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How do Preexisting Injuries Affect Personal Injury Claims?

Insurance companies are always looking for ways to minimize your claim. Companies will try to parse out every detail of your claim that could mitigate their liability and therefore your claim payout. One of the most common ways they will do this is by looking for proof of preexisting injuries when reviewing your medical records.

If you seek compensation for injuries sustained in a car accident, for example, and had a prior back injury, the insurance company will probably argue it is not liable for all your medical bills as they were incurred—in part—because of your previous injury.

How Preexisting Injuries Affect Claims

The insurance company might still have to pay your claim if you have a preexisting injury. If the liable party’s actions were the proximate cause of your injuries, you have a right to compensation. But insurance companies routinely use evidence of preexisting injuries to claim they do not have to compensate you fully for your medical bills. You should be cautious whenever speaking with insurance companies after an accident if you have preexisting injuries.

To receive fair compensation for your losses, you will need to provide medical records. But the insurance company doesn’t have a right to see all of your medical records. They will ask you to sign a release that gives them the right to ask your providers for records directly. The records the medical provider hands over are typically more detailed than the ones you may have access to. The company will then search through those complete records for a reason to minimize your claim.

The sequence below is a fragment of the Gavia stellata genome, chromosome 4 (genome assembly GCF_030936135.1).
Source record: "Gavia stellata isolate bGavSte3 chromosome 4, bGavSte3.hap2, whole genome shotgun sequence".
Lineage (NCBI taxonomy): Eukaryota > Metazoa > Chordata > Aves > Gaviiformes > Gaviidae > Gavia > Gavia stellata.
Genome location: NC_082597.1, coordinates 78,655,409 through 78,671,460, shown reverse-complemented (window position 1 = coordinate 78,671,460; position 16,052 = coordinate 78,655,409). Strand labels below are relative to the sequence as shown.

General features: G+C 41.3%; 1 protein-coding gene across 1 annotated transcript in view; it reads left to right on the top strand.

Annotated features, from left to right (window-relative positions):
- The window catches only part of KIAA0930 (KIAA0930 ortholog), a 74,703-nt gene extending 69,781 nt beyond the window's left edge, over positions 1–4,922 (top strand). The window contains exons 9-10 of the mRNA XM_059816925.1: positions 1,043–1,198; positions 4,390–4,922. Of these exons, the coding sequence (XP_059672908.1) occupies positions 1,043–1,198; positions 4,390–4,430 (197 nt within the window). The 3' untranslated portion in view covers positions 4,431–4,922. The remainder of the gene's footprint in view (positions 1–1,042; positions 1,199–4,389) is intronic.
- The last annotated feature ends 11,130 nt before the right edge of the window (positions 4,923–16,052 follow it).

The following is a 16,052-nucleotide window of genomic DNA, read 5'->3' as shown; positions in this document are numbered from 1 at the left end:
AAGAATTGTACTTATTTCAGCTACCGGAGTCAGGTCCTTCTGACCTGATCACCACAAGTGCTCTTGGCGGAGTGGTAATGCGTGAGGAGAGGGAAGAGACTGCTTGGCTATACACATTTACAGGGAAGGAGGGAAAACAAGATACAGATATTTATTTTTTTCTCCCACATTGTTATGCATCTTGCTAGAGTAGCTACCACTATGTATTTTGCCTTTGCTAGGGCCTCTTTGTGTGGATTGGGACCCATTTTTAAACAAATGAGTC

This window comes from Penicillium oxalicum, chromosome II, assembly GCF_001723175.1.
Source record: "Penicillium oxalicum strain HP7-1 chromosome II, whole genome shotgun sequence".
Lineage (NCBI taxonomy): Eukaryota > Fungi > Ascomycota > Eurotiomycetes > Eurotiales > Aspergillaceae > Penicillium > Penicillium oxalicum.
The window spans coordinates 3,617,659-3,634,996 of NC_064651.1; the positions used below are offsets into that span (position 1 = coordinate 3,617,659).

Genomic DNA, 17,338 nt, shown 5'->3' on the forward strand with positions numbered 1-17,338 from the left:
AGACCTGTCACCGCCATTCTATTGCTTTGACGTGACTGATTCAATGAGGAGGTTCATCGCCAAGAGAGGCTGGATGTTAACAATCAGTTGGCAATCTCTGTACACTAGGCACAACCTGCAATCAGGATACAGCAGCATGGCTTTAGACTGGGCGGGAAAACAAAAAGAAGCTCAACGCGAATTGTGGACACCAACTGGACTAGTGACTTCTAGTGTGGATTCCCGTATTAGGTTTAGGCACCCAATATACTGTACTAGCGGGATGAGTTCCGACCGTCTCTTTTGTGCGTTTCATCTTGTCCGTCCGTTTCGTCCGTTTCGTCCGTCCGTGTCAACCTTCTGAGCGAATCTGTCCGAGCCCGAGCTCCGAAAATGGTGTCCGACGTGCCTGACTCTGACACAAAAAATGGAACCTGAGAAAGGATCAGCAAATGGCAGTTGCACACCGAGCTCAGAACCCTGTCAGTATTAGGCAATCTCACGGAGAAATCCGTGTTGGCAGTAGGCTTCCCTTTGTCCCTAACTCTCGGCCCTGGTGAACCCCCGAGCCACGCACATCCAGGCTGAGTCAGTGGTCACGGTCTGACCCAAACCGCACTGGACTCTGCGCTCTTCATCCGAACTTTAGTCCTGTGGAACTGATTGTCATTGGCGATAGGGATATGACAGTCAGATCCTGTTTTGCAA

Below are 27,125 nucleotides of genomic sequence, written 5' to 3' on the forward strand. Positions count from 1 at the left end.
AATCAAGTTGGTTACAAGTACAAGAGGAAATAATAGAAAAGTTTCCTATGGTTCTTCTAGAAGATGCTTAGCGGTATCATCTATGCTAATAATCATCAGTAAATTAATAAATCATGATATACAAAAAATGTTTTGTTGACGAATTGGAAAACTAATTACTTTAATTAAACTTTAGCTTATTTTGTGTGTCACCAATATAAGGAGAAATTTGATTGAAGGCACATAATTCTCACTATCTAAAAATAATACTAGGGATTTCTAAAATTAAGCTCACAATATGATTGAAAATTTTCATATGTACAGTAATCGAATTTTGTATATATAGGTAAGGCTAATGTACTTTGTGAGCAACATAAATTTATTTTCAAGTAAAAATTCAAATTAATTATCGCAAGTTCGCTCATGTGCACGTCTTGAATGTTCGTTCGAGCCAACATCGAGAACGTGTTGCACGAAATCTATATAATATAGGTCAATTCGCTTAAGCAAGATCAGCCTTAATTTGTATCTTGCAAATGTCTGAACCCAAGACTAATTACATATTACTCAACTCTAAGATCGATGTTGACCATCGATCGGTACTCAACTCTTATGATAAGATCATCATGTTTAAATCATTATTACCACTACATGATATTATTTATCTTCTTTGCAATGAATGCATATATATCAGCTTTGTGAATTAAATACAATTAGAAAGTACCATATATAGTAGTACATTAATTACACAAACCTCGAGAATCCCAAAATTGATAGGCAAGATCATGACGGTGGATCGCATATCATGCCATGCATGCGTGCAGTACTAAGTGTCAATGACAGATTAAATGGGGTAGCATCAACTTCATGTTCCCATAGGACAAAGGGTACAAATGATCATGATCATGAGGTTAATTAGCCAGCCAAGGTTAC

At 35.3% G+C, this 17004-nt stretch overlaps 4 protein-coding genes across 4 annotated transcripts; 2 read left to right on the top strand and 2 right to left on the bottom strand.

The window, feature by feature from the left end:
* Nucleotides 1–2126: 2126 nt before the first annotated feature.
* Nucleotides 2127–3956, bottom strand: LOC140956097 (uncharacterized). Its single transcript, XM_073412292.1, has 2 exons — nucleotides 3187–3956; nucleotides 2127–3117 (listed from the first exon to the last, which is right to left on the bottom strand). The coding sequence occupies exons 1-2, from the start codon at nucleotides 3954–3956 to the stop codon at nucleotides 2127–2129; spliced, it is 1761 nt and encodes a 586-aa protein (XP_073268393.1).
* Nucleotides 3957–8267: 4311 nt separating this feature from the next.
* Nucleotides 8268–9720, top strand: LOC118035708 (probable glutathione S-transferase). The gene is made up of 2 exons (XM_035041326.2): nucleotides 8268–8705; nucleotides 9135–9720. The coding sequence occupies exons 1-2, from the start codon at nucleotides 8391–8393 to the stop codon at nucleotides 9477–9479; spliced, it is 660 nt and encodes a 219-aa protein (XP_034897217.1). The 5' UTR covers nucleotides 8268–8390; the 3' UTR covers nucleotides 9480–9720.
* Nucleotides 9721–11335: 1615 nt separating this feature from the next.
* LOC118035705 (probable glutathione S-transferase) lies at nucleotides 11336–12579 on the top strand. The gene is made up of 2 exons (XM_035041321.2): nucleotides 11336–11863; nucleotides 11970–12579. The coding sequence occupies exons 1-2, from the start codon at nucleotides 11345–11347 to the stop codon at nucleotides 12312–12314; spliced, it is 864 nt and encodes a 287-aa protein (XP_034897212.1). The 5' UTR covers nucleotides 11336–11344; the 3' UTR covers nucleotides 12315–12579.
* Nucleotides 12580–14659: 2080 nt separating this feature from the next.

Releasing Records

When asked to sign a release, make sure you are only giving them access to relevant medical records. You can specify in the release what specific records—typically those created after your accident—and from what providers. This reduces the chance the insurance company will find anything in your records that could minimize your claim. But be honest. Your provider may have records of your previous injuries and could even include information about them in your full medical records. They have a right to do this, and if you fail to disclose any information requested, the insurance company could use that to deny your claim outright.

Minimizing Your Claim

If you aren’t sure whether you should sign a release, you should speak with an attorney before doing so. A knowledgeable Illinois personal injury attorney can advise you on what records you should release and what records are irrelevant. It’s best to let an attorney read through the release to make sure your rights are protected, and you don’t release anything that could compromise your claim.

R.F. Wittmeyer

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